| Imran Khan (centre) being welcomed by party leaders in Islamabad on Thursday. (Reuters)
Islamabad, Nov. 22: President Pervez Musharraf’s script for a tightly controlled political transition moved ahead on cue today, as his hand-picked supreme court dismissed the final legal challenge to Musharraf becoming President for another five-year term.
Officials also said he would resign as army chief within days.
Aides and supporters of Musharraf said they hoped that once he is sworn in as a civilian President, probably by this weekend, the barrage of domestic and foreign criticism against his imposition of emergency rule will recede and the nation’s attention will turn to parliamentary and provincial legislative elections now scheduled for January 8.
“All the issues making the politicians agitate will be resolved,” said Tariq Azim Khan, the deputy information minister. “General Musharraf will take off his uniform and become Mr President. The emergency definitely will be short-lived. The people should begin preparing for elections and let the best man win.”
Musharraf has publicly vowed to step down as army chief “the moment” the high court validates his October 6 election by the outgoing parliament and he is formally notified by the national election commission.
Officials said he could shed his uniform and be sworn in as civilian President as early as Saturday.
The court, composed of 10 judges who agreed to serve under emergency rule and the suspended Constitution, performed as expected by dismissing five legal challenges to Musharraf’s election early this week, and then dismissing a sixth more minor challenge today.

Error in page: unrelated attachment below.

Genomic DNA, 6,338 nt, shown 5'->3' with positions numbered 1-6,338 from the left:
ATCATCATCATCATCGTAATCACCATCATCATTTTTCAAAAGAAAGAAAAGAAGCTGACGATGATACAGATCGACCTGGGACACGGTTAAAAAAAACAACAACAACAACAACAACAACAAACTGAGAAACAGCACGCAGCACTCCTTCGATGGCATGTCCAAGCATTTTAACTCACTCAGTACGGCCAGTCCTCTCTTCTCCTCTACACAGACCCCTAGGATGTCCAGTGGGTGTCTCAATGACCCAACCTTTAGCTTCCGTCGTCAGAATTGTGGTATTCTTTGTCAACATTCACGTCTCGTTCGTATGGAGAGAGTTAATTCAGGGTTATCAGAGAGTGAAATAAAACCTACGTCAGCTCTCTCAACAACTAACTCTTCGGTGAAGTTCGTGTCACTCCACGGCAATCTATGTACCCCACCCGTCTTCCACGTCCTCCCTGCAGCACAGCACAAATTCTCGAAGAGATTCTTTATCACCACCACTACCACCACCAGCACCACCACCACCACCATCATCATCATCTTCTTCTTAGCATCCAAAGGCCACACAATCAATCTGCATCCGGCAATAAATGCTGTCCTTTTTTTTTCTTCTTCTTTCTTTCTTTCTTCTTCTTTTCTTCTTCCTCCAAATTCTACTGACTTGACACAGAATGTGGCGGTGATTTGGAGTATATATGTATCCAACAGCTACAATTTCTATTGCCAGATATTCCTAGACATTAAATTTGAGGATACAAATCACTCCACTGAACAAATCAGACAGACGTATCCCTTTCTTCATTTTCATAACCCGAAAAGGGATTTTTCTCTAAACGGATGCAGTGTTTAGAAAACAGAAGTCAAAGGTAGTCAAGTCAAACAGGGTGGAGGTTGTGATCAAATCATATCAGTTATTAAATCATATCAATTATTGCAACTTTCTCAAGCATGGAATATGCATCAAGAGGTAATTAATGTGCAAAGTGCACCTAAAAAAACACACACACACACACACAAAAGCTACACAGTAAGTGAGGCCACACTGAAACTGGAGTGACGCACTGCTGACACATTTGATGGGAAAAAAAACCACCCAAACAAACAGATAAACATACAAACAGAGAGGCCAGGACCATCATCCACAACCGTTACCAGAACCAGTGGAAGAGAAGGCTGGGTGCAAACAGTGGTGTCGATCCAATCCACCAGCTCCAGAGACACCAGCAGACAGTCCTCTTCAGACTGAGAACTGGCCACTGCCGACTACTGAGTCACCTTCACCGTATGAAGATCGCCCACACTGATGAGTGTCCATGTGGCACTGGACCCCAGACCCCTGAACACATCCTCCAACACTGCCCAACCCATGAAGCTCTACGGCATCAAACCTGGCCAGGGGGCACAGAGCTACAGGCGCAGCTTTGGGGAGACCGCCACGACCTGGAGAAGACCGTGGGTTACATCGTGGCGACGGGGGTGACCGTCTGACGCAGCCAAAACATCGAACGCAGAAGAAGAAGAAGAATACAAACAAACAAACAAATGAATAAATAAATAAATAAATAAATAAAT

Previous high court members who refused to sign a new oath have been suspended, and the senior lawyers who brought the major petitions against Musharraf’s right to serve as President are now behind bars.
However, with national elections likely to take place in less than six weeks, it remains unclear whether Pakistan’s divided Opposition parties — torn between playing into Musharraf’s political scheme or standing on lonely principle — will participate or boycott the polls.
The most prominent Opposition leader, former Prime Minister Benazir Bhutto, said she had not yet decided. Bhutto, who once sought a power-sharing deal with Musharraf, has become increasingly critical of him since returning from exile in October and being put under house arrest twice. However, she has also reportedly come under pressure from Washington to tone down her rhetoric and re-engage in the political process.
Another respected Opposition leader, former cricket star Imran Khan, was released from jail yesterday to a tumultuous public welcome and promptly urged all parties to boycott the elections, which he called “the biggest fraud in the history of Pakistan”.
Even if the planned elections are flawed, hey could be sufficient to earn Musharraf a reprieve from mounting international criticism of his rule.